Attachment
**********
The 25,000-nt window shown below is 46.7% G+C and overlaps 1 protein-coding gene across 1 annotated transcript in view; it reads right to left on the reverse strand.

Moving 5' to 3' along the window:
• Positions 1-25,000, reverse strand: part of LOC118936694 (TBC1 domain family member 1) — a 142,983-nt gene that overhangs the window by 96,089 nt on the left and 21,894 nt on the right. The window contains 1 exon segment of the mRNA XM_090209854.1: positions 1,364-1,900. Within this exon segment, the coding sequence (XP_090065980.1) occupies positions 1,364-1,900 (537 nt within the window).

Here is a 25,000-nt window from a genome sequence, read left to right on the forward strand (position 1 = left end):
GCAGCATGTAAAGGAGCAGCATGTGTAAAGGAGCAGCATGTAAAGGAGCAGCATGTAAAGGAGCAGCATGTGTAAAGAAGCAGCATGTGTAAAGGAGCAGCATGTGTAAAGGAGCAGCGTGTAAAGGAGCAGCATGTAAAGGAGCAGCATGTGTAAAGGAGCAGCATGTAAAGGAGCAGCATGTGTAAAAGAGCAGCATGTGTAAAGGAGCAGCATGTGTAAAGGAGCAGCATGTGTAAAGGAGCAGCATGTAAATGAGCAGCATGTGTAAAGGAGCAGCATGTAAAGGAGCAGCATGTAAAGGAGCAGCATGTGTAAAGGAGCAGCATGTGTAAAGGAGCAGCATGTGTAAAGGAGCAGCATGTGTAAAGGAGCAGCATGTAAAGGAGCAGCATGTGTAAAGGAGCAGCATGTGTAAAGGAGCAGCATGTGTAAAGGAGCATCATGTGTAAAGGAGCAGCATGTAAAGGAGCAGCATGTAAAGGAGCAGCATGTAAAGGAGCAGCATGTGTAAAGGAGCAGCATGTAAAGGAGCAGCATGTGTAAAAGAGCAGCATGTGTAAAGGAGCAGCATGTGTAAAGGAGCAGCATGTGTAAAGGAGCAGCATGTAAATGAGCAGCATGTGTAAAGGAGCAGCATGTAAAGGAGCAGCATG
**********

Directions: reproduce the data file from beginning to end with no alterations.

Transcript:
The 25,000-nt window shown below is 46.7% G+C and overlaps 1 protein-coding gene across 1 annotated transcript in view; it reads right to left on the reverse strand.

Moving 5' to 3' along the window:
• Positions 1-25,000, reverse strand: part of LOC118936694 (TBC1 domain family member 1) — a 142,983-nt gene that overhangs the window by 96,089 nt on the left and 21,894 nt on the right. The window contains 1 exon segment of the mRNA XM_090209854.1: positions 1,364-1,900. Within this exon segment, the coding sequence (XP_090065980.1) occupies positions 1,364-1,900 (537 nt within the window).

Here is a 25,000-nt window from a genome sequence, read left to right on the forward strand (position 1 = left end):
GCAGCATGTAAAGGAGCAGCATGTGTAAAGGAGCAGCATGTAAAGGAGCAGCATGTAAAGGAGCAGCATGTGTAAAGAAGCAGCATGTGTAAAGGAGCAGCATGTGTAAAGGAGCAGCGTGTAAAGGAGCAGCATGTAAAGGAGCAGCATGTGTAAAGGAGCAGCATGTAAAGGAGCAGCATGTGTAAAAGAGCAGCATGTGTAAAGGAGCAGCATGTGTAAAGGAGCAGCATGTGTAAAGGAGCAGCATGTAAATGAGCAGCATGTGTAAAGGAGCAGCATGTAAAGGAGCAGCATGTAAAGGAGCAGCATGTGTAAAGGAGCAGCATGTGTAAAGGAGCAGCATGTGTAAAGGAGCAGCATGTGTAAAGGAGCAGCATGTAAAGGAGCAGCATGTGTAAAGGAGCAGCATGTGTAAAGGAGCAGCATGTGTAAAGGAGCATCATGTGTAAAGGAGCAGCATGTAAAGGAGCAGCATGTAAAGGAGCAGCATGTAAAGGAGCAGCATGTGTAAAGGAGCAGCATGTAAAGGAGCAGCATGTGTAAAAGAGCAGCATGTGTAAAGGAGCAGCATGTGTAAAGGAGCAGCATGTGTAAAGGAGCAGCATGTAAATGAGCAGCATGTGTAAAGGAGCAGCATGTAAAGGAGCAGCATG